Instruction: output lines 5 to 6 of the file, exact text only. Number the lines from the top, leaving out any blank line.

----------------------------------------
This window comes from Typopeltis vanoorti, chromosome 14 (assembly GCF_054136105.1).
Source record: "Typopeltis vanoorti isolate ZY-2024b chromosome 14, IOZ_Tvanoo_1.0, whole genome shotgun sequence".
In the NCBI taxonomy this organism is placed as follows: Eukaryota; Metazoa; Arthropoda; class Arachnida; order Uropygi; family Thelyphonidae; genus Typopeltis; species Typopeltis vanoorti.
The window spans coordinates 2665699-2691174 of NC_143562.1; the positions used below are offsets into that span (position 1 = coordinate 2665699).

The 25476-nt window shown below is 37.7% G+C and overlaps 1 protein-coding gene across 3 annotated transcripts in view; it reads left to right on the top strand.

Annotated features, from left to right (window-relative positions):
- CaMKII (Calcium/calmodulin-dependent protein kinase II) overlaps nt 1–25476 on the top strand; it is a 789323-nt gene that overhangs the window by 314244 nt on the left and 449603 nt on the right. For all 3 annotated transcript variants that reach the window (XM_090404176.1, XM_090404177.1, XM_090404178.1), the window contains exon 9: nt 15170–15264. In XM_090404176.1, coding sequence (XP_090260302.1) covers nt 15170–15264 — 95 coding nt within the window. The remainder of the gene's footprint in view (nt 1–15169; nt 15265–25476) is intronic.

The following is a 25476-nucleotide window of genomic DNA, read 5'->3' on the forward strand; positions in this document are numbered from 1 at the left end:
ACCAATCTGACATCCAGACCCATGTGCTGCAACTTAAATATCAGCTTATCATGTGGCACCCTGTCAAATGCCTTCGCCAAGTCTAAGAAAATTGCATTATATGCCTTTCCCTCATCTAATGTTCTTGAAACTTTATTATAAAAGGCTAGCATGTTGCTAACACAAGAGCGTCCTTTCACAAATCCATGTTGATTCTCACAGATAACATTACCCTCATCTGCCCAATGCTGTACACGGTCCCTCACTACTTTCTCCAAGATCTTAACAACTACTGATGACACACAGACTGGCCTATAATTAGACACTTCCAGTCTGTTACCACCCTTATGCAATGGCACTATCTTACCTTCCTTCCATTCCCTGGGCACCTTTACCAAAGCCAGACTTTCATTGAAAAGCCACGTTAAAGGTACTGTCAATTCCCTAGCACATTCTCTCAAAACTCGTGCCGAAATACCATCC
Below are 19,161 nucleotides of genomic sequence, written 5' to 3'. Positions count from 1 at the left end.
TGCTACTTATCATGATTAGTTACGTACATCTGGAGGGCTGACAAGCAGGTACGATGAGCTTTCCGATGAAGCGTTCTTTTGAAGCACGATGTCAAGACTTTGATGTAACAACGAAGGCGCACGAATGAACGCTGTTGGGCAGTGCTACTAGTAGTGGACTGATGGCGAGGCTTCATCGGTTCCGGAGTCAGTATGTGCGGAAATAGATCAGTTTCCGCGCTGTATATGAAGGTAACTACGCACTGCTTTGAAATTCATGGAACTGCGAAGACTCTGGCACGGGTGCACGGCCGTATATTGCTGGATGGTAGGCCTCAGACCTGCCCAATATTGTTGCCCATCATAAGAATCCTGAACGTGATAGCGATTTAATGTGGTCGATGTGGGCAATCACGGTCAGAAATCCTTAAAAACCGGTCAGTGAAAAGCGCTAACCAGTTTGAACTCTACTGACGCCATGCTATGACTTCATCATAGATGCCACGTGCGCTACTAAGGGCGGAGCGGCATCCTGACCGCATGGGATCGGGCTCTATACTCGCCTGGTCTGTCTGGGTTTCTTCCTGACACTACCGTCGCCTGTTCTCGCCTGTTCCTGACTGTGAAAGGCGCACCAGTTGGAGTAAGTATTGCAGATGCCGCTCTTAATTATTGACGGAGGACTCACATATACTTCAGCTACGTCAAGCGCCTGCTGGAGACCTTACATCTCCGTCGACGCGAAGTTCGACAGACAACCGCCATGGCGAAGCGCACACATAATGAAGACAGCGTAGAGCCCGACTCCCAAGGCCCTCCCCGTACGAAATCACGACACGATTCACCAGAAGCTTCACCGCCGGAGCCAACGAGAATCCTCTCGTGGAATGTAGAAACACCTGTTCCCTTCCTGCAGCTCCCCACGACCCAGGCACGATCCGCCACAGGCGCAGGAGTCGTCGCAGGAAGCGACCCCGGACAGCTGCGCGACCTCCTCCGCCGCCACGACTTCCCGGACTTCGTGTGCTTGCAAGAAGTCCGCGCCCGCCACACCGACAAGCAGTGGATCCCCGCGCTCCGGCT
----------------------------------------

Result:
The 25476-nt window shown below is 37.7% G+C and overlaps 1 protein-coding gene across 3 annotated transcripts in view; it reads left to right on the top strand.

Annotated features, from left to right (window-relative positions):